Reviews | Supreme Court liberals reflect on years of minority

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Being a liberal justice on the Supreme Court with a conservative supermajority is a daunting, if not overwhelming, task. In the most important cases, you are doomed to almost certain loss. Victory only occurs, if at all, along doctrinal edges; to win is to avoid a greater evil.

So how do you keep up with this? How do you convince the public – more important and perhaps more difficult, how do you convince yourself – that the institution in which you serve for life deserves legitimacy and respect, even as it continues to guide the law in directions with which you strongly disagree?

On the cusp of what could be a cataclysmic moment in the Court’s history, with conservative justices seemingly poised to scrap constitutional abortion protections, expand gun rights and tear down the separation wall between church and state, Judge Sonia Sotomayor offered a revealing — if not entirely compelling — insight into how she handles this emotional and intellectual feat.

“Look, there are days when I get discouraged,” Sotomayor acknowledged during an appearance at the liberal American Constitution Society. “There are times when I’m deeply, deeply disappointed. And yes, there have been times when I’ve stopped and said, ‘Is it still worth it?’ And every time I do that, I lick my wounds for a while. Sometimes I cry. And then I say, okay – let’s fight.

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Former Sotomayor paralegal Tiffany Wright conducted the interview – and posed the tough question directly to the justice, citing polls showing declining public confidence in the court: “Why should the public continue to have confidence in its governmental institutions, including the Supreme Court? ”

The answer was perhaps as much Sotomayor convincing himself as rallying his audience, and his timeline was eerily telling. His response dated back to Dred Scott vs. Sandford, the reviled 1857 case in which the court ruled that blacks “are not included, and were not intended to be included, under the word ‘citizens’ in the Constitution”. It took a civil war, three constitutional amendments and almost another century, until the court’s decision on school desegregation, Brown v. Board of Education, for the damage to be repaired.

“Dred Scott lost his 11-year battle for freedom in court. … Yet he won the war,” Sotomayor observed, referring to Brown. “And that’s why I think we have to continue to have faith in the justice system, in our system of government, in our ability… to earn back the public trust that we, as a court, as an institution, we haven’t lost our way. …I truly believe in magic words, the arc of the universe bends toward justice. And I can’t go on unless I keep believing it.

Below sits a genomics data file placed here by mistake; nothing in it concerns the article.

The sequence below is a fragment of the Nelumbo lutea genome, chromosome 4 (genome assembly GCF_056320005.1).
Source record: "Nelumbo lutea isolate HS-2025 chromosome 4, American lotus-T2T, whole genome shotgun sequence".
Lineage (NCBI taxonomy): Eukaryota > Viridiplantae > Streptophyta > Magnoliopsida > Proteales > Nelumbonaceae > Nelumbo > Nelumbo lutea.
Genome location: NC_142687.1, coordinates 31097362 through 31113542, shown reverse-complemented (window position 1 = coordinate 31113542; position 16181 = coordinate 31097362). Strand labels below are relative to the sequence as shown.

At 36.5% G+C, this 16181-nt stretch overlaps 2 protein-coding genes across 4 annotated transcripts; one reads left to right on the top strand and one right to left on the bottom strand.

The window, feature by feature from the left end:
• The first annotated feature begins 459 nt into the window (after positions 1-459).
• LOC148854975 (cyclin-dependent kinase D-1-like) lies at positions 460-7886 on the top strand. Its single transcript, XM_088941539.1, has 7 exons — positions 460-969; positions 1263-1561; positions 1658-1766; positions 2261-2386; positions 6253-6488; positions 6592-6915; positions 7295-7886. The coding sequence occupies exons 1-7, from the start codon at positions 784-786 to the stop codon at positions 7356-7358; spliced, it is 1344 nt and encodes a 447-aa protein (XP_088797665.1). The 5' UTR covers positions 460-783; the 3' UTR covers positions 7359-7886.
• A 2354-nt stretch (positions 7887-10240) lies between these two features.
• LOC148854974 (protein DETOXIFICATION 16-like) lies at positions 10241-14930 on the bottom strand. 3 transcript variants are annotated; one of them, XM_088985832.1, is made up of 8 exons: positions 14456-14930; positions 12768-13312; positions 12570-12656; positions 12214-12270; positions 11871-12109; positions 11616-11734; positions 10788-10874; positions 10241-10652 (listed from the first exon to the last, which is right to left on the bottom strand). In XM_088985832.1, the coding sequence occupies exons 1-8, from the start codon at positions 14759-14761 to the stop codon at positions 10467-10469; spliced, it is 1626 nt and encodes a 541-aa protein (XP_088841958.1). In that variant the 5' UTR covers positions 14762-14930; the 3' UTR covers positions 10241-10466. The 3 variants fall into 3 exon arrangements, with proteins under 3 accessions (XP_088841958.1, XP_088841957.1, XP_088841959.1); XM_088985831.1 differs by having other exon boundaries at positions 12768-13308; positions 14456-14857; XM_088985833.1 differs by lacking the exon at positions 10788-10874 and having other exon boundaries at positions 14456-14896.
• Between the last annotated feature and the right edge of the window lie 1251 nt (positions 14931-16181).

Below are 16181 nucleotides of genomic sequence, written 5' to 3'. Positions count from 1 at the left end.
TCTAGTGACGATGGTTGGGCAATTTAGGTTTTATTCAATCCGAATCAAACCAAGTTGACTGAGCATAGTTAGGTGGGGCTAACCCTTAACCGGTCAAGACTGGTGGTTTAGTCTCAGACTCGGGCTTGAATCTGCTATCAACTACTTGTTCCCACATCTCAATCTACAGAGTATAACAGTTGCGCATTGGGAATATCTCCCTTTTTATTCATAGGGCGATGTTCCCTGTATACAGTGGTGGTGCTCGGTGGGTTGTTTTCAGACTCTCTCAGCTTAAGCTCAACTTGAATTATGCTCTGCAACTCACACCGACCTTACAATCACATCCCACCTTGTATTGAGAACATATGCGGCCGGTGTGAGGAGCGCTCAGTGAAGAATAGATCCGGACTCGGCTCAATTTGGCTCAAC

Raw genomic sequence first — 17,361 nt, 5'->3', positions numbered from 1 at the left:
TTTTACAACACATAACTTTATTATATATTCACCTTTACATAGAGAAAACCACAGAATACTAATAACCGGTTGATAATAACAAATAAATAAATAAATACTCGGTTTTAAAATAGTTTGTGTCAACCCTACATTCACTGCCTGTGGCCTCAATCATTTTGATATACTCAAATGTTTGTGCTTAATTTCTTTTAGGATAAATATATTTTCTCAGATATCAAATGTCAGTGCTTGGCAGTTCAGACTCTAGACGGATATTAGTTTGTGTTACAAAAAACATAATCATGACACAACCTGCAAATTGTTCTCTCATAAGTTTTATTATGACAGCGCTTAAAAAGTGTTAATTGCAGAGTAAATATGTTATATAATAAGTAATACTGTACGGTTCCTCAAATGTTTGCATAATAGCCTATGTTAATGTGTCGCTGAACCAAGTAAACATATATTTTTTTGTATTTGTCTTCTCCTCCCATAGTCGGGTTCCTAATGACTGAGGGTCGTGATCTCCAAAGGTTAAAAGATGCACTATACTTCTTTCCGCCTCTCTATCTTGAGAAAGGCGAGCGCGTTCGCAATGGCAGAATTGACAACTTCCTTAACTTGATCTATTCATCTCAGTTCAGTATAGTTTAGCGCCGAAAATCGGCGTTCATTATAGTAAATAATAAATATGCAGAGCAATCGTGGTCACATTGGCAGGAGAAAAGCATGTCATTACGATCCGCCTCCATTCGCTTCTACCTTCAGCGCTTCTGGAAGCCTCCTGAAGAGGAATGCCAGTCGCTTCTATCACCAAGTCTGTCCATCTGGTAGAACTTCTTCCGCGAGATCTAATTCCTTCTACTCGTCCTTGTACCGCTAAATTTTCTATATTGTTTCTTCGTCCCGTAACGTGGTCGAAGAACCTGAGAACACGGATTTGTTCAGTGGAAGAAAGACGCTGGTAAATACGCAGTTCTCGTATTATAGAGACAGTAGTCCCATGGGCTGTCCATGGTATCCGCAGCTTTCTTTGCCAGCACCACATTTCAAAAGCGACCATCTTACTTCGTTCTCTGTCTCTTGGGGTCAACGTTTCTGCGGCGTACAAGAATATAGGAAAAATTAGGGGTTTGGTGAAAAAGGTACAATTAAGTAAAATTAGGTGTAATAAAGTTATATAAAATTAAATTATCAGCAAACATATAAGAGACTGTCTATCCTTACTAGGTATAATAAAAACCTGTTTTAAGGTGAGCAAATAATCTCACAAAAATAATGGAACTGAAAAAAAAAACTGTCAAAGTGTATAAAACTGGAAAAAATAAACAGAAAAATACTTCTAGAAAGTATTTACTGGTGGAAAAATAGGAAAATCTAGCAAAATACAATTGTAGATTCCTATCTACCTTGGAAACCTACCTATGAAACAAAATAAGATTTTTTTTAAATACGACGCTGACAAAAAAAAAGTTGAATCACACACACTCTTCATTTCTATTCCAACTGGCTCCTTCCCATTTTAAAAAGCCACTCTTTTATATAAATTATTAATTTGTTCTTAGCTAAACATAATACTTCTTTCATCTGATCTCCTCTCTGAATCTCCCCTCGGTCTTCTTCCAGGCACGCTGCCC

Wow. It’s a long arc. But how else to continue?

It is fascinating to compare this determined and long-term committed Sotomayor with some of the exasperated and unrestrained Sotomayor she has displayed in recent years, with three new conservative justices joining the court. Of course, the two can co-exist – perhaps, for sanity reasons, they need to.

But consider Sotomayor’s profession of “continuing faith in the justice system,” and her ruthless question, during last December’s closing arguments in the Mississippi abortion case, about the impact of the court overturning its precedents because new judges had arrived: “Will this institution survive the stench that that creates in the public perception that the Constitution and its reading are only political acts? I don’t see how it’s possible. »

Consider her scathing dissent in September over what she called the court’s “staggering” refusal to block the passage of Texas abortion law: Judicial review, a majority of justices chose to hide your head in the sand.

Note his acerbic observation, in a case decided on June 8, about how “a restless and newly constituted Court” was – without any further justification – reducing an already neutralized precedent, this time on the ability of individuals to sue representatives of the government for violating their Constitutional rights.

Restless and newly constituted indeed. This is the reality that Sotomayor and his fellow liberals, Justices Elena Kagan, Stephen G. Breyer and, soon, in place of Breyer, Justice Ketanji Brown Jackson, know they will face, for years to come. . Sending to a semi-permanent minority isn’t what they (aside from Jackson) signed up for, but that’s where they are. Their greatest influence will not be directly on the court itself, but on how the public perceives its actions, and the hope that, as Chief Justice Charles Evans Hughes put it, “the intelligence of ‘a future day’ will recognize the wisdom of their dissents. .

Because this newly constituted tribunal is not going to be remodeled any time soon. The next few weeks will show just how “hectic” it is. But we already had good reason to worry – even before Sotomayor chose to deploy that unsettling adjective.

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